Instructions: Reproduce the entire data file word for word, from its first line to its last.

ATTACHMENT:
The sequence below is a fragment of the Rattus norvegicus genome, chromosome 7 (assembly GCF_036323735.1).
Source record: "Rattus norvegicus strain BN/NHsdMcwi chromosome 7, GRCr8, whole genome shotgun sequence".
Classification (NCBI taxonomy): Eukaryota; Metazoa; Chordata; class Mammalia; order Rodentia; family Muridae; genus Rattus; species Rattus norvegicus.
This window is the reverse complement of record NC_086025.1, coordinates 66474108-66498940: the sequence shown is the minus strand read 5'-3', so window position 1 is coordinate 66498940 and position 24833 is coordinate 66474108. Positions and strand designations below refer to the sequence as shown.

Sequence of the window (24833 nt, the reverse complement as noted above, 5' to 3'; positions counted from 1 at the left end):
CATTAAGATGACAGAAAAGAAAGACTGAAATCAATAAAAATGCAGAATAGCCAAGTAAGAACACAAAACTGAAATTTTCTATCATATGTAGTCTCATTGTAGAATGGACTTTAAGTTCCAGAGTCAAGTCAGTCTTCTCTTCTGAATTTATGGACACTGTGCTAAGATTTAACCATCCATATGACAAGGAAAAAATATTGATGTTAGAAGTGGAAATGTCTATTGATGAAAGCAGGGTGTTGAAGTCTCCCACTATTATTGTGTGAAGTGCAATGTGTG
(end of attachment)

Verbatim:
The sequence below is a fragment of the Rattus norvegicus genome, chromosome 7 (assembly GCF_036323735.1).
Source record: "Rattus norvegicus strain BN/NHsdMcwi chromosome 7, GRCr8, whole genome shotgun sequence".
Classification (NCBI taxonomy): Eukaryota; Metazoa; Chordata; class Mammalia; order Rodentia; family Muridae; genus Rattus; species Rattus norvegicus.
This window is the reverse complement of record NC_086025.1, coordinates 66474108-66498940: the sequence shown is the minus strand read 5'-3', so window position 1 is coordinate 66498940 and position 24833 is coordinate 66474108. Positions and strand designations below refer to the sequence as shown.

Sequence of the window (24833 nt, the reverse complement as noted above, 5' to 3'; positions counted from 1 at the left end):
CATTAAGATGACAGAAAAGAAAGACTGAAATCAATAAAAATGCAGAATAGCCAAGTAAGAACACAAAACTGAAATTTTCTATCATATGTAGTCTCATTGTAGAATGGACTTTAAGTTCCAGAGTCAAGTCAGTCTTCTCTTCTGAATTTATGGACACTGTGCTAAGATTTAACCATCCATATGACAAGGAAAAAATATTGATGTTAGAAGTGGAAATGTCTATTGATGAAAGCAGGGTGTTGAAGTCTCCCACTATTATTGTGTGAAGTGCAATGTGTG